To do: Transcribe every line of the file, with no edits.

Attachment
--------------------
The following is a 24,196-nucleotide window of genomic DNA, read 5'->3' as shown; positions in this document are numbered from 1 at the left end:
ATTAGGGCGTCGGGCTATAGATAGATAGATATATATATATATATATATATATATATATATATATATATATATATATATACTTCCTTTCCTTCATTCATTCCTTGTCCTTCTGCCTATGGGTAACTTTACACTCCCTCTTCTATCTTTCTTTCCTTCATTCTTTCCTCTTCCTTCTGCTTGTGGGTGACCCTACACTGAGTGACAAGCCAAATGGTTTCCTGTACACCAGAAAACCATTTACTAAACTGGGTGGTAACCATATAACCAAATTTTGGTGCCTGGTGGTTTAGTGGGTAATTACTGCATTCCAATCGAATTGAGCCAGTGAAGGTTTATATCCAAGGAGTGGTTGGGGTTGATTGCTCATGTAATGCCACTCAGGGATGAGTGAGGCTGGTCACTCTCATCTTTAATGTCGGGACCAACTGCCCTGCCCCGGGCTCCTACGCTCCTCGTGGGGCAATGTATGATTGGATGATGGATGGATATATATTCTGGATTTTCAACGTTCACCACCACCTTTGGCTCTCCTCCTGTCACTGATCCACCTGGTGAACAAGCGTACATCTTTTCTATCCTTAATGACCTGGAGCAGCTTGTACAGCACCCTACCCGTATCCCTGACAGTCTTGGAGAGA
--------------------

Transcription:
The following is a 24,196-nucleotide window of genomic DNA, read 5'->3' as shown; positions in this document are numbered from 1 at the left end:
ATTAGGGCGTCGGGCTATAGATAGATAGATATATATATATATATATATATATATATATATATATATATATATATATATACTTCCTTTCCTTCATTCATTCCTTGTCCTTCTGCCTATGGGTAACTTTACACTCCCTCTTCTATCTTTCTTTCCTTCATTCTTTCCTCTTCCTTCTGCTTGTGGGTGACCCTACACTGAGTGACAAGCCAAATGGTTTCCTGTACACCAGAAAACCATTTACTAAACTGGGTGGTAACCATATAACCAAATTTTGGTGCCTGGTGGTTTAGTGGGTAATTACTGCATTCCAATCGAATTGAGCCAGTGAAGGTTTATATCCAAGGAGTGGTTGGGGTTGATTGCTCATGTAATGCCACTCAGGGATGAGTGAGGCTGGTCACTCTCATCTTTAATGTCGGGACCAACTGCCCTGCCCCGGGCTCCTACGCTCCTCGTGGGGCAATGTATGATTGGATGATGGATGGATATATATTCTGGATTTTCAACGTTCACCACCACCTTTGGCTCTCCTCCTGTCACTGATCCACCTGGTGAACAAGCGTACATCTTTTCTATCCTTAATGACCTGGAGCAGCTTGTACAGCACCCTACCCGTATCCCTGACAGTCTTGGAGAGA